Another Tuesday and another photo for Leanne Cole’s Monochrome Madness. I picked this photo of hazelnuts I took last week. Currently we have lots of hazelnuts in our garden. Most of them are already laying on the ground waiting to be collected.
Today’s post is a little bit different, because I let different kind of imaging software run against each other. So, who are the competitors?
First of all: my regular raw developing software Capture NX2 for the color image. It’s the source for this comparison and you can see it at the end of this post. I also used it for a first monochrome conversion, although I usually don’t use this feature of Capture NX2.
Next, my favorite bw-tool Nik Silver Efex Pro 2. In this comparison I used it twice: the plugin for Photoshop CS6 and the standalone version.
The third competitor is (at least for me) the new kid on the block: MacPhun Tonality Pro, that is also usable as a stand-alone software and as a plugin for Photoshop.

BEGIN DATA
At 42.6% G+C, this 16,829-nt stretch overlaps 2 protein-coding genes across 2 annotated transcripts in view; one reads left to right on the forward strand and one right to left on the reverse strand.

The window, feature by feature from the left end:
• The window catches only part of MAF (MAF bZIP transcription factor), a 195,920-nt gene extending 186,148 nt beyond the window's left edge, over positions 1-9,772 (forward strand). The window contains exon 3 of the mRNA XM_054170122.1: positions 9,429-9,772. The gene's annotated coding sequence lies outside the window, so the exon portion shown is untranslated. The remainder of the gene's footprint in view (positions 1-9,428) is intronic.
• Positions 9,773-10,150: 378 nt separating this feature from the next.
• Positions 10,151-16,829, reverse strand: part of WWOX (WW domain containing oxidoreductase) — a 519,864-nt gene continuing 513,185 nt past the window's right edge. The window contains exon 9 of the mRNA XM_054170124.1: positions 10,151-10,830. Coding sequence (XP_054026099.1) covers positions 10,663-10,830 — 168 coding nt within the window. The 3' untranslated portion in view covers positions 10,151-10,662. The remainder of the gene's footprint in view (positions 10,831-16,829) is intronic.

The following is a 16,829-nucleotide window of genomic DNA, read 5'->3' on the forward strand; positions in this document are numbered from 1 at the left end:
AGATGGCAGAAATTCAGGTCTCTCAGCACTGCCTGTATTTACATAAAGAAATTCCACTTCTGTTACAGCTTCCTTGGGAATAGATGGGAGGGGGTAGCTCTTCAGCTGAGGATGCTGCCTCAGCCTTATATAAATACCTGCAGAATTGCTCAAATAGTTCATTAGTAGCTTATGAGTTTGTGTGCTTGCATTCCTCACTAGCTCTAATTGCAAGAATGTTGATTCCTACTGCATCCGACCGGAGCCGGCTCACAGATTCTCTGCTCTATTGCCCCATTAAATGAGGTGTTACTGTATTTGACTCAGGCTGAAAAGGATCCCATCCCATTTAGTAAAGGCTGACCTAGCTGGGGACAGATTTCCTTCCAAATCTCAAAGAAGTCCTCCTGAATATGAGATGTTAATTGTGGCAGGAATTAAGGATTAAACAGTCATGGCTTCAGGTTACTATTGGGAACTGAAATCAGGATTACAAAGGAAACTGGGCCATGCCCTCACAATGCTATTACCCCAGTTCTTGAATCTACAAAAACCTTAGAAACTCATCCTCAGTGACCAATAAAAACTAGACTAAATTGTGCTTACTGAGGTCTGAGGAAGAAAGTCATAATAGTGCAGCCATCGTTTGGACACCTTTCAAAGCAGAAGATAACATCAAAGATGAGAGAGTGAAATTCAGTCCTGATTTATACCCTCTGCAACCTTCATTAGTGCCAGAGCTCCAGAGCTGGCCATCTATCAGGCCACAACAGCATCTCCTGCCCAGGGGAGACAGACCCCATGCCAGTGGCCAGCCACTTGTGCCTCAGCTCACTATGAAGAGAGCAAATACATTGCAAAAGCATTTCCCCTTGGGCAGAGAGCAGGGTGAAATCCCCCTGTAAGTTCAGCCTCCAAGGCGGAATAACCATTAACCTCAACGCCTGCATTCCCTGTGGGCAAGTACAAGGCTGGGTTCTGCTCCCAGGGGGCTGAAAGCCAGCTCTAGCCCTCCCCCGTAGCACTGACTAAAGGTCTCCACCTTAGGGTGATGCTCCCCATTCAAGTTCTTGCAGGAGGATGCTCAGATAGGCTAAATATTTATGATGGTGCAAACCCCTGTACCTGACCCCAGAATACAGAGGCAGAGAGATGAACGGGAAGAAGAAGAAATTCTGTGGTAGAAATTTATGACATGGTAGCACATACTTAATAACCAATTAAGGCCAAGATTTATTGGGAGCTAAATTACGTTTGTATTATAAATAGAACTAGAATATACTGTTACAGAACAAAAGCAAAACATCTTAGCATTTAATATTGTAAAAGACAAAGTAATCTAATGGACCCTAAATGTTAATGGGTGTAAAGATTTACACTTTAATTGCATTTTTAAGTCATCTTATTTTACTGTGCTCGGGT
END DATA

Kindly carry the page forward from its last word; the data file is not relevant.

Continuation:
The last competitor is Photoshop CS6 without any plugin.
There are really huge differences between the competitors. While Nik can only work with TIF or JPG-Images, Tonalitiy Pro is able to handle Photoshop PSD files as well as native Nikon and Canon Raw files. So, you don’t need another kind of software for your raw development. Another pro for Tonality Pro is the native file format, that stores your complete history with layers just like Photoshop would do. Silver Efex Pro depends on Photoshop for this. Thus, running the standalone version is only a quick-fix-tool. For a straight workflow you definitely need Photoshop and run Silver Efex Pro as a plugin.
Native Photoshop is in my opinion the weakest conversion. Silver Efex and Tonality, both produce very good results with only minimal differences.
Both, Silver Efex Pro and Tonality Pro, come with a bunch of presets organized in several groups. And both can save your own presets. But only Tonality Pro can handle RAW files, can save your editing history and does not depend on Photoshop.
Just in case you want to produce high quality monochrome versions of your photos, I’d recommend giving Tonality Pro a try. There’s a demo version available for free.